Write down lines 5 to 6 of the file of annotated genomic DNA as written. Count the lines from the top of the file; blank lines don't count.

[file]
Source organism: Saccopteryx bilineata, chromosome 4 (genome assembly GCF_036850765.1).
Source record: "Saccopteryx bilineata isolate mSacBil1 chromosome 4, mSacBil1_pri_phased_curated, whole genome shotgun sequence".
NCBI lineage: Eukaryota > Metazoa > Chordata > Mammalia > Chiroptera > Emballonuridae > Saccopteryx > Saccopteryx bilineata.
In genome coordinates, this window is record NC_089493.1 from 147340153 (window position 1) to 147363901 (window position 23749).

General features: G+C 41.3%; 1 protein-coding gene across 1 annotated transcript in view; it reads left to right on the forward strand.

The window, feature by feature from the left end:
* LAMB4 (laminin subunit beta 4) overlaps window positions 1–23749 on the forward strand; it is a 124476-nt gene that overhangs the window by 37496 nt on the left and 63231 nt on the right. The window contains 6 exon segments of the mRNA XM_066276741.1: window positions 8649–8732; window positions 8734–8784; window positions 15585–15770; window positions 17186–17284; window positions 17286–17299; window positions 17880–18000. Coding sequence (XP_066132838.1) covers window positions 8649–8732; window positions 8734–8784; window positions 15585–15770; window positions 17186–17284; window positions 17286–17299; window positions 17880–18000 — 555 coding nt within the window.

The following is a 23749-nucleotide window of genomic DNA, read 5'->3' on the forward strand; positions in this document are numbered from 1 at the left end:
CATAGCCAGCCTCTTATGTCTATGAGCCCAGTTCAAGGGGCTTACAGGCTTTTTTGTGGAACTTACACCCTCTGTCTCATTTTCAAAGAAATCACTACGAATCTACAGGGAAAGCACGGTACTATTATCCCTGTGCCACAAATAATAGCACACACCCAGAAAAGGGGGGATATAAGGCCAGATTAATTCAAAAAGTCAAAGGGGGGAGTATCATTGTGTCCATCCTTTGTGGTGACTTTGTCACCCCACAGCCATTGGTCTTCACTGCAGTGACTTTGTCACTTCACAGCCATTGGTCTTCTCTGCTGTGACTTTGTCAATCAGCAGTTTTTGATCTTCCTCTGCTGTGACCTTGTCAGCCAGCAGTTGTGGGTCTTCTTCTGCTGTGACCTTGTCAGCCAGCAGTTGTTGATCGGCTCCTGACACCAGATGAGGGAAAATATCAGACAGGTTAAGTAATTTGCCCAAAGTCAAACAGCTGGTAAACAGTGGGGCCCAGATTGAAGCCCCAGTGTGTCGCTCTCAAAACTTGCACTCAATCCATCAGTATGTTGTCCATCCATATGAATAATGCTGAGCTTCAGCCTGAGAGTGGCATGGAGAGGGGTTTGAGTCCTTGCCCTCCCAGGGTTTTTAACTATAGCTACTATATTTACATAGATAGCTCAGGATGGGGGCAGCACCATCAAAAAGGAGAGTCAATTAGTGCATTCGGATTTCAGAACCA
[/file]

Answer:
General features: G+C 41.3%; 1 protein-coding gene across 1 annotated transcript in view; it reads left to right on the forward strand.

The window, feature by feature from the left end: